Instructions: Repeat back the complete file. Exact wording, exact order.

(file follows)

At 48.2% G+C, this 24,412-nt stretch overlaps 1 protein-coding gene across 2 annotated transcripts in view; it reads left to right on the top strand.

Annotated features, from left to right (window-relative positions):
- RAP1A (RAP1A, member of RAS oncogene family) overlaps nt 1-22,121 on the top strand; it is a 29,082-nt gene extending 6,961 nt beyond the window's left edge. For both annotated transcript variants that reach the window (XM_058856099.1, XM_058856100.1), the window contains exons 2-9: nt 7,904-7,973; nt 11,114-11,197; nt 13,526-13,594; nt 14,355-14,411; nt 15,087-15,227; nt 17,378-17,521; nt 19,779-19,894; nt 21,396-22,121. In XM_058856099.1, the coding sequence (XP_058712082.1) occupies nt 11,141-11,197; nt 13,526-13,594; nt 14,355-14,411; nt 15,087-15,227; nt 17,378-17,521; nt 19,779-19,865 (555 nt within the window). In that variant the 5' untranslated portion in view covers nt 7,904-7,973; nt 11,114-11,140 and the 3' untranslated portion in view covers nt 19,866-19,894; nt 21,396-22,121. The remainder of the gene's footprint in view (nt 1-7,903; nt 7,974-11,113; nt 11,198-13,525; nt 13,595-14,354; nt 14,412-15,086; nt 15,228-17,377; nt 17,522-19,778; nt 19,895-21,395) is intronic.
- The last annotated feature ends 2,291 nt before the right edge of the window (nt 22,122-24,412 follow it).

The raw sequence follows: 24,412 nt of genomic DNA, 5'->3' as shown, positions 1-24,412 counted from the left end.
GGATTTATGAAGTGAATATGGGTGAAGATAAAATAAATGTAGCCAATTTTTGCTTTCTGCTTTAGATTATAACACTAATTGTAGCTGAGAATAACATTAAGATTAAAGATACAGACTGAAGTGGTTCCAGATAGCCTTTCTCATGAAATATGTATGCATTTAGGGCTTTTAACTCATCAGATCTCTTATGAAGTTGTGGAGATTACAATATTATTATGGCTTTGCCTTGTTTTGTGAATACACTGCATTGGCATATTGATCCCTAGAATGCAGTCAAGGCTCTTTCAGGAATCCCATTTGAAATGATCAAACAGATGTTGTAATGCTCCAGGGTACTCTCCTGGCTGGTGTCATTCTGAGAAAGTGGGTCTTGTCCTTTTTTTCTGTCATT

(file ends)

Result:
At 48.2% G+C, this 24,412-nt stretch overlaps 1 protein-coding gene across 2 annotated transcripts in view; it reads left to right on the top strand.

Annotated features, from left to right (window-relative positions):
- RAP1A (RAP1A, member of RAS oncogene family) overlaps nt 1-22,121 on the top strand; it is a 29,082-nt gene extending 6,961 nt beyond the window's left edge. For both annotated transcript variants that reach the window (XM_058856099.1, XM_058856100.1), the window contains exons 2-9: nt 7,904-7,973; nt 11,114-11,197; nt 13,526-13,594; nt 14,355-14,411; nt 15,087-15,227; nt 17,378-17,521; nt 19,779-19,894; nt 21,396-22,121. In XM_058856099.1, the coding sequence (XP_058712082.1) occupies nt 11,141-11,197; nt 13,526-13,594; nt 14,355-14,411; nt 15,087-15,227; nt 17,378-17,521; nt 19,779-19,865 (555 nt within the window). In that variant the 5' untranslated portion in view covers nt 7,904-7,973; nt 11,114-11,140 and the 3' untranslated portion in view covers nt 19,866-19,894; nt 21,396-22,121. The remainder of the gene's footprint in view (nt 1-7,903; nt 7,974-11,113; nt 11,198-13,525; nt 13,595-14,354; nt 14,412-15,086; nt 15,228-17,377; nt 17,522-19,778; nt 19,895-21,395) is intronic.
- The last annotated feature ends 2,291 nt before the right edge of the window (nt 22,122-24,412 follow it).

The raw sequence follows: 24,412 nt of genomic DNA, 5'->3' as shown, positions 1-24,412 counted from the left end.
GGATTTATGAAGTGAATATGGGTGAAGATAAAATAAATGTAGCCAATTTTTGCTTTCTGCTTTAGATTATAACACTAATTGTAGCTGAGAATAACATTAAGATTAAAGATACAGACTGAAGTGGTTCCAGATAGCCTTTCTCATGAAATATGTATGCATTTAGGGCTTTTAACTCATCAGATCTCTTATGAAGTTGTGGAGATTACAATATTATTATGGCTTTGCCTTGTTTTGTGAATACACTGCATTGGCATATTGATCCCTAGAATGCAGTCAAGGCTCTTTCAGGAATCCCATTTGAAATGATCAAACAGATGTTGTAATGCTCCAGGGTACTCTCCTGGCTGGTGTCATTCTGAGAAAGTGGGTCTTGTCCTTTTTTTCTGTCATT